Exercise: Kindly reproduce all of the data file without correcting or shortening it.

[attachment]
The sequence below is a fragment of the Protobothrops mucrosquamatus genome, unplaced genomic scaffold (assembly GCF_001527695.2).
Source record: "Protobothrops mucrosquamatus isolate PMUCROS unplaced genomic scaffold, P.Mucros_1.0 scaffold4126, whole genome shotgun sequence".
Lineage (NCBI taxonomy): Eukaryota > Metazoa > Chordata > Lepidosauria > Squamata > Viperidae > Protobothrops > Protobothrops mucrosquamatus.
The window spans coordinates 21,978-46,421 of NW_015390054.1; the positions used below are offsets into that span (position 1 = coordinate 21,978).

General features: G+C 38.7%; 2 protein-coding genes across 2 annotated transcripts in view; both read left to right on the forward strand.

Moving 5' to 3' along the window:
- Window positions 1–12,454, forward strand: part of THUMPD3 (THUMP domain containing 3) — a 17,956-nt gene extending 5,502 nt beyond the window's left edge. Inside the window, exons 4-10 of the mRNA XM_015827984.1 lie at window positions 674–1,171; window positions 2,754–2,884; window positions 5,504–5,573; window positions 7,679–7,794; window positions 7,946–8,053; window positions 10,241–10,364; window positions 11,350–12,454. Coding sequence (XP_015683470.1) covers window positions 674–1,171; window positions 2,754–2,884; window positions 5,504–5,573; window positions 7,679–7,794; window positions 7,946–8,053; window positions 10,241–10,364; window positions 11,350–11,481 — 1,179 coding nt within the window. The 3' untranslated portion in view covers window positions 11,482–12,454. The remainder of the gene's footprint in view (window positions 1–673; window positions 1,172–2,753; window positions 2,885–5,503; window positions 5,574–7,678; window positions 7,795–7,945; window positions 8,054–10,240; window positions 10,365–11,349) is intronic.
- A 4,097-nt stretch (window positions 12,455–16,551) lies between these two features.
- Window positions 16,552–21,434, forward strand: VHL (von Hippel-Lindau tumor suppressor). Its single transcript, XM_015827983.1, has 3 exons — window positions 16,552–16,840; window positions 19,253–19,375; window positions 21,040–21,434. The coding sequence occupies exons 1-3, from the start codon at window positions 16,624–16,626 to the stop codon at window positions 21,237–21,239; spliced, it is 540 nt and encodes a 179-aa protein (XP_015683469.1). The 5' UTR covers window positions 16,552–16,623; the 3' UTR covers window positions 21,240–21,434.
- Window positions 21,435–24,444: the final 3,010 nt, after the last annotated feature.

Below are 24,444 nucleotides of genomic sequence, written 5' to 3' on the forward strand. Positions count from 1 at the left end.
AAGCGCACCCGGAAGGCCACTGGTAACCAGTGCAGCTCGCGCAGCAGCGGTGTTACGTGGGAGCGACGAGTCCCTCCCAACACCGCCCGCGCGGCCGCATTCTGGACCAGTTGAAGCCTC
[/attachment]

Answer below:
The sequence below is a fragment of the Protobothrops mucrosquamatus genome, unplaced genomic scaffold (assembly GCF_001527695.2).
Source record: "Protobothrops mucrosquamatus isolate PMUCROS unplaced genomic scaffold, P.Mucros_1.0 scaffold4126, whole genome shotgun sequence".
Lineage (NCBI taxonomy): Eukaryota > Metazoa > Chordata > Lepidosauria > Squamata > Viperidae > Protobothrops > Protobothrops mucrosquamatus.
The window spans coordinates 21,978-46,421 of NW_015390054.1; the positions used below are offsets into that span (position 1 = coordinate 21,978).

General features: G+C 38.7%; 2 protein-coding genes across 2 annotated transcripts in view; both read left to right on the forward strand.

Moving 5' to 3' along the window:
- Window positions 1–12,454, forward strand: part of THUMPD3 (THUMP domain containing 3) — a 17,956-nt gene extending 5,502 nt beyond the window's left edge. Inside the window, exons 4-10 of the mRNA XM_015827984.1 lie at window positions 674–1,171; window positions 2,754–2,884; window positions 5,504–5,573; window positions 7,679–7,794; window positions 7,946–8,053; window positions 10,241–10,364; window positions 11,350–12,454. Coding sequence (XP_015683470.1) covers window positions 674–1,171; window positions 2,754–2,884; window positions 5,504–5,573; window positions 7,679–7,794; window positions 7,946–8,053; window positions 10,241–10,364; window positions 11,350–11,481 — 1,179 coding nt within the window. The 3' untranslated portion in view covers window positions 11,482–12,454. The remainder of the gene's footprint in view (window positions 1–673; window positions 1,172–2,753; window positions 2,885–5,503; window positions 5,574–7,678; window positions 7,795–7,945; window positions 8,054–10,240; window positions 10,365–11,349) is intronic.
- A 4,097-nt stretch (window positions 12,455–16,551) lies between these two features.
- Window positions 16,552–21,434, forward strand: VHL (von Hippel-Lindau tumor suppressor). Its single transcript, XM_015827983.1, has 3 exons — window positions 16,552–16,840; window positions 19,253–19,375; window positions 21,040–21,434. The coding sequence occupies exons 1-3, from the start codon at window positions 16,624–16,626 to the stop codon at window positions 21,237–21,239; spliced, it is 540 nt and encodes a 179-aa protein (XP_015683469.1). The 5' UTR covers window positions 16,552–16,623; the 3' UTR covers window positions 21,240–21,434.
- Window positions 21,435–24,444: the final 3,010 nt, after the last annotated feature.

Below are 24,444 nucleotides of genomic sequence, written 5' to 3' on the forward strand. Positions count from 1 at the left end.
AAGCGCACCCGGAAGGCCACTGGTAACCAGTGCAGCTCGCGCAGCAGCGGTGTTACGTGGGAGCGACGAGTCCCTCCCAACACCGCCCGCGCGGCCGCATTCTGGACCAGTTGAAGCCTC